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I've just bought a Belkin N+ Wireless Router. When I plug it directly into my computer I can navigate to its setup page at 192.168.2.1 - however, when I plug it into a random part of the network it still functions as a wireless hub but I can't get to its setup page at 192.168.2.1

Now I'm guessing that the main router has given it an IP. How can I find out what that is? I've looked on the web page for the main router and listed all IP's that are connected to it and tried to access each one but that didn't work.

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3 Answers 3

up vote 2 down vote accepted

Routers (even those from Belkin :) usually come with am installation utility and setup wizard.

Read the instructions carefully and follow them step by step, it's quite common that the first installation steps have to be performed before you connect the router to ensure your local IP settings are compatible with the router and only hook up the router when prompted.

for a more accurate answer, please post the model number.

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First of all, I am assuming you are connecting the WAN port of the wireless router to your hub, please correct me if my assumption is wrong. Your wireless router is likely getting an WAN IP address like you said from your current DHCP server, however if your other DHCP server is giving out the same IP address ranges as your router (ie 192.168.2.xxx) then both your router and other gateway are likely trying to take 192.168.2.1 and so you'll probably never be able to access one of them.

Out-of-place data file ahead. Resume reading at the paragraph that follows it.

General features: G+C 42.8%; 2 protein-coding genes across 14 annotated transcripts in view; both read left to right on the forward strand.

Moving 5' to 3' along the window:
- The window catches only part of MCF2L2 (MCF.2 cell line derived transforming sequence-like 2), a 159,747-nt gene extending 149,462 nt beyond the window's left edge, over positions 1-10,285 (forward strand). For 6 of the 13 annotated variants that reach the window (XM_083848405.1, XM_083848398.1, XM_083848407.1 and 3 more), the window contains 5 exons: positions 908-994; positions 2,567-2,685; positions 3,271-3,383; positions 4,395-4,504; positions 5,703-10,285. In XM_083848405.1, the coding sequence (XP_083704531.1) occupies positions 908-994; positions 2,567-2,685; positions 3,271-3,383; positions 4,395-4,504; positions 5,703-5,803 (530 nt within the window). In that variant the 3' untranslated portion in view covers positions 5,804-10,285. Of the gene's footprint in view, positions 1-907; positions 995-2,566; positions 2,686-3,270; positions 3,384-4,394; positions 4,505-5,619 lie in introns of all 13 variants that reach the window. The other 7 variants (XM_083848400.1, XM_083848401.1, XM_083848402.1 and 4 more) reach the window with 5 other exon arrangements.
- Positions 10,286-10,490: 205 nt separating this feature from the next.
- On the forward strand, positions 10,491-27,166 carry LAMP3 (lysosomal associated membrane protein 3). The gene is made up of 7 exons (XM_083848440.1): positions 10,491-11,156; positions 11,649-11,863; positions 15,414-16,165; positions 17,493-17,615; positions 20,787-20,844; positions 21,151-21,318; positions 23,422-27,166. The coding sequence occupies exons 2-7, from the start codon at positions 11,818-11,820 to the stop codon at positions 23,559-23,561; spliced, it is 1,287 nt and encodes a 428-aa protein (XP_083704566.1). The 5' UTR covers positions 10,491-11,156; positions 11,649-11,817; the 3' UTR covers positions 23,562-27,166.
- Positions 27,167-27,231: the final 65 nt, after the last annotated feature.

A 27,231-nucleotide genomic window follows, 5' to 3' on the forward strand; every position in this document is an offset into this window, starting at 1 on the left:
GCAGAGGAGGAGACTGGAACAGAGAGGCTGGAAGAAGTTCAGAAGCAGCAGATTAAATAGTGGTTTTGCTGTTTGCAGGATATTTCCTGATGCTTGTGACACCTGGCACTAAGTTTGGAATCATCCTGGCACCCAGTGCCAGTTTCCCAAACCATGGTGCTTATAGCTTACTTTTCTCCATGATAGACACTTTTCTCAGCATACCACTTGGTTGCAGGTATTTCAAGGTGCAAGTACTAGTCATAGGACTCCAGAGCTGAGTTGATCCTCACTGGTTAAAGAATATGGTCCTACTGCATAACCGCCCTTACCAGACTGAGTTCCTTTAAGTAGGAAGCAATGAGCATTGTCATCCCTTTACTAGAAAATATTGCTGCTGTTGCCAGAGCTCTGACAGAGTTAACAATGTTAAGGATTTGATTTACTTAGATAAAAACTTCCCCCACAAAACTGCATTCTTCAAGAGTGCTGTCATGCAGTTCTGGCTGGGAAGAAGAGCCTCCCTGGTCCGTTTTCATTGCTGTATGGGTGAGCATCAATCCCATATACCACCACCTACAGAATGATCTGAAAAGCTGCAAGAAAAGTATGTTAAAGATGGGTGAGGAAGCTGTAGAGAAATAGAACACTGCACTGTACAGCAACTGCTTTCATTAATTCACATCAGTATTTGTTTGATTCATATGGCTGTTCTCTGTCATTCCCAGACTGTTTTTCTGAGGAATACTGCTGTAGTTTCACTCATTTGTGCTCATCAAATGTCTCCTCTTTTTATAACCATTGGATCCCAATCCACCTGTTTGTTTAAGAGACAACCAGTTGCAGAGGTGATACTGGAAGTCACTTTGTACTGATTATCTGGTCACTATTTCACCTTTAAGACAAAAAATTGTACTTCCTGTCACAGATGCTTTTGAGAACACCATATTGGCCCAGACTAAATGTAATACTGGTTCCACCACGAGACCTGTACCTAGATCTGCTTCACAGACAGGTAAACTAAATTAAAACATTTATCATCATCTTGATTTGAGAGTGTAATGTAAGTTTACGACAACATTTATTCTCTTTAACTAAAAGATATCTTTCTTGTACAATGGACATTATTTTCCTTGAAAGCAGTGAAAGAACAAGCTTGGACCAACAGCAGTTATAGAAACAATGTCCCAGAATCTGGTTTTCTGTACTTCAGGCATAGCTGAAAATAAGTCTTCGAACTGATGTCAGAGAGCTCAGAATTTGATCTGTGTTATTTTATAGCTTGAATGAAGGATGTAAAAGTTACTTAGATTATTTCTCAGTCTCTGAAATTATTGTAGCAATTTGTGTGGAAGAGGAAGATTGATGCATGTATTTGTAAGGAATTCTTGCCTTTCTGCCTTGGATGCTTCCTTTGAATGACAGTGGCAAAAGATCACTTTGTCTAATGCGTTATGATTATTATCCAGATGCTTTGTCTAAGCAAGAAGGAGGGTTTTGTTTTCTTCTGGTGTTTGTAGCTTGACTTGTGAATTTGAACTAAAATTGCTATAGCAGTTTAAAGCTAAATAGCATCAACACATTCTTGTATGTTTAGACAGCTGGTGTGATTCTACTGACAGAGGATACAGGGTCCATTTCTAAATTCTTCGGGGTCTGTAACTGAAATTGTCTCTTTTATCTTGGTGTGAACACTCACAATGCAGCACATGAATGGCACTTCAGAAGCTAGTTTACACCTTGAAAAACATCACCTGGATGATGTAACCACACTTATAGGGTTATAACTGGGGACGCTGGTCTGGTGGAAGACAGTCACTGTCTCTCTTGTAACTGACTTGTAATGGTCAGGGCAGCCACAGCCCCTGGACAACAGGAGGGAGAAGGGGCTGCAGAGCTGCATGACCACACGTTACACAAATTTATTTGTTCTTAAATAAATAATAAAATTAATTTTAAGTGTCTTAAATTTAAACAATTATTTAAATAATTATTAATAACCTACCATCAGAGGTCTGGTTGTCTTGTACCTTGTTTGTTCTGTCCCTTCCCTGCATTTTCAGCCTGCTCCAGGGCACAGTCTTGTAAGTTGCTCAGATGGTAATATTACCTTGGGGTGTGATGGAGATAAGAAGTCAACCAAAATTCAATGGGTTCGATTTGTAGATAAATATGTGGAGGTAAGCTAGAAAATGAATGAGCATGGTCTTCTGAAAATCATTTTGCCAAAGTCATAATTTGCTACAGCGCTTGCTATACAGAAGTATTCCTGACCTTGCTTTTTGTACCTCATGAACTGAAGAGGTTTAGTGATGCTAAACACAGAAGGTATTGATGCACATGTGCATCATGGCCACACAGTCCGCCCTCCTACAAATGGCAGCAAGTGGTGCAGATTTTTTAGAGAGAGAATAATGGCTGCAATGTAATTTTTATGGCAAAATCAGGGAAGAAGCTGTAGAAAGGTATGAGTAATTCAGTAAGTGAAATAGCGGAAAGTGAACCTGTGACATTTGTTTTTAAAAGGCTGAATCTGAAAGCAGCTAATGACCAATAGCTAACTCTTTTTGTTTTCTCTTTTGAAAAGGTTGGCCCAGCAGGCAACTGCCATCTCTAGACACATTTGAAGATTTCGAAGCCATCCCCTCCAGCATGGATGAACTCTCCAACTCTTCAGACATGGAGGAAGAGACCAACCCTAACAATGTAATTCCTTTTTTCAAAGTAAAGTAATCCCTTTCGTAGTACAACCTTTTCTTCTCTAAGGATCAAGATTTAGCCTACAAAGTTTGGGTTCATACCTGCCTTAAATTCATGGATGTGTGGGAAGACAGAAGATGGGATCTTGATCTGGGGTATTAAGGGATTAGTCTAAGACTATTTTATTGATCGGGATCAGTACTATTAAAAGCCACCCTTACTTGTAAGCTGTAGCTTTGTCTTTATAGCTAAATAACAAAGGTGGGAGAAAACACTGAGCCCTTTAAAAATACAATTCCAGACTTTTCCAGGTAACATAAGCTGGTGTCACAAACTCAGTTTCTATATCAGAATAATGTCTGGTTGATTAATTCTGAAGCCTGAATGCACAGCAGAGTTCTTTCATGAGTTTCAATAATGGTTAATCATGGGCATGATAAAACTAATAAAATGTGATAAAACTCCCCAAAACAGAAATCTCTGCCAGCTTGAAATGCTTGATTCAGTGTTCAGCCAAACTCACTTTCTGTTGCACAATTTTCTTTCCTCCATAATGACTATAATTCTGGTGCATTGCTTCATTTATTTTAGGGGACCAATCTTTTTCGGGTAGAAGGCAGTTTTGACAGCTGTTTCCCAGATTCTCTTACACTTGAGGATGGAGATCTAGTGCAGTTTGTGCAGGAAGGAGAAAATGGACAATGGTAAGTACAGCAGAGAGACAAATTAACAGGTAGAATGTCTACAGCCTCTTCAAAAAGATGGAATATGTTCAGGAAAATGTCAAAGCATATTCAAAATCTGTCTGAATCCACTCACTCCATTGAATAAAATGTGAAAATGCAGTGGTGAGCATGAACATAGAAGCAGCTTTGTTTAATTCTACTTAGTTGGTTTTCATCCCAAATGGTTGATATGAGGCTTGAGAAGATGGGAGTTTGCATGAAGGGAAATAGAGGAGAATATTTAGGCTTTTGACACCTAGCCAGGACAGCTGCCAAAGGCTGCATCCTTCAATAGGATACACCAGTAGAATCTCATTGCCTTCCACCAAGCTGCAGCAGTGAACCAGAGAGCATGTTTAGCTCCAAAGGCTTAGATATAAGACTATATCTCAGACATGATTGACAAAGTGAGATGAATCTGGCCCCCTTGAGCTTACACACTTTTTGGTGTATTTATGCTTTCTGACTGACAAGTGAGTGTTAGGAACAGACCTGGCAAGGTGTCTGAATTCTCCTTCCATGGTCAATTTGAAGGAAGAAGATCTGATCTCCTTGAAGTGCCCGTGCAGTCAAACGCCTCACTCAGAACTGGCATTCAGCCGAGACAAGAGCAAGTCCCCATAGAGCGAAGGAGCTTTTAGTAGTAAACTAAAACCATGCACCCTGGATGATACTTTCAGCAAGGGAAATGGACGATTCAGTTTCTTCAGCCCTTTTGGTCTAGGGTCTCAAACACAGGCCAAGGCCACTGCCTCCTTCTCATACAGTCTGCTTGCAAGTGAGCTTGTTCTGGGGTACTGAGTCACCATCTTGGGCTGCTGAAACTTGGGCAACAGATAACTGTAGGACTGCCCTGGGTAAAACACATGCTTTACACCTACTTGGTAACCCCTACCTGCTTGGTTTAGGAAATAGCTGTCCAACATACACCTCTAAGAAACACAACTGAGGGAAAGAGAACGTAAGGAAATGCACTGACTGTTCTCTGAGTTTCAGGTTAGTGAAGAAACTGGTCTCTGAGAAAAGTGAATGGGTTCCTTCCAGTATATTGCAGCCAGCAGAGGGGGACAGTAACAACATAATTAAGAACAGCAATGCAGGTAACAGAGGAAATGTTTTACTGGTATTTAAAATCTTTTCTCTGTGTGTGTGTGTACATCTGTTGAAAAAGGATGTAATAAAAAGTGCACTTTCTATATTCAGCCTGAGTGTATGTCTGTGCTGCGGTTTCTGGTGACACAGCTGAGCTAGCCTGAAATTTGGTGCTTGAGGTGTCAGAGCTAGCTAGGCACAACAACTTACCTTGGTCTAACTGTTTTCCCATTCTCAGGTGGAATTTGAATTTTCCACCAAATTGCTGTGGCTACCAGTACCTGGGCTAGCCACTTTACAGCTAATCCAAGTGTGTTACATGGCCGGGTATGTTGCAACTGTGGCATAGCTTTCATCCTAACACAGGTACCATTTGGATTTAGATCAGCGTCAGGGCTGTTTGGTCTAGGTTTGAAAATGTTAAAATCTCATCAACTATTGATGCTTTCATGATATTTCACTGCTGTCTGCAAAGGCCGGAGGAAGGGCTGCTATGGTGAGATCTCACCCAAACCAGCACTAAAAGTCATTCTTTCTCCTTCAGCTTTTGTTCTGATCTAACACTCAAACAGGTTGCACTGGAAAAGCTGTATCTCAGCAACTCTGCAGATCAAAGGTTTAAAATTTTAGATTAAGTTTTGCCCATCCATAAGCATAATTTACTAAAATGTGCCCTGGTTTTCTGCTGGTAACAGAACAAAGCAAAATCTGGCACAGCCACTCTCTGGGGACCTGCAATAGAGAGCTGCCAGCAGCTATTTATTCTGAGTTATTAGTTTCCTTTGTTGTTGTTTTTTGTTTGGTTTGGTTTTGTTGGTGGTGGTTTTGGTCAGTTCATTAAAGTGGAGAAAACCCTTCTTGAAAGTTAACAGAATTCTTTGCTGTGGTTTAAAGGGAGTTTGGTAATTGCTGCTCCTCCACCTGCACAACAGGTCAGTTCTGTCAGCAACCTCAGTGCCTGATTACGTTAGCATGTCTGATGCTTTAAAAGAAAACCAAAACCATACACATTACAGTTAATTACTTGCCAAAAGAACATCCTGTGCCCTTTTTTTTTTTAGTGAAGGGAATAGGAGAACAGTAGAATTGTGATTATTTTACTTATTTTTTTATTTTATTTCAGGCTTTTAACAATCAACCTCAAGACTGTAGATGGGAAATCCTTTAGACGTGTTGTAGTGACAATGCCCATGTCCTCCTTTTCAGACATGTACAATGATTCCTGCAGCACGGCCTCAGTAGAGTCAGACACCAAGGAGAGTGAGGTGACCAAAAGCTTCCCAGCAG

Another thing to remember is that you likely cannot access the administration page of your router from the WAN side of the router. You will need to access it from the wireless network or plug in a computer into one of the other (non-WAN) ports on the router to access the admin pages.

If you are just trying to use your wireless router as an access point (just to add wireless to your wired network) try plugging your hug into one of the non-WAN ports on your wireless router.

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You likely have the router plugged in to the main router via the WAN Port as shown here:

alt text

The router is expecting another network device to be transmitting data through that port such as a modem, rather than a computer to be requesting it's administration page from that interface. One of the IPs you see in your main router's administration page is probably assigned to the router, and you'll be able to ping it, but it simply isn't configured to respond with the admin interface from that port. You need to have a device connected to a LAN port or connected via wireless to bring up that interface. Some routers I've worked with may allow configuration via the WAN port, but most do not.

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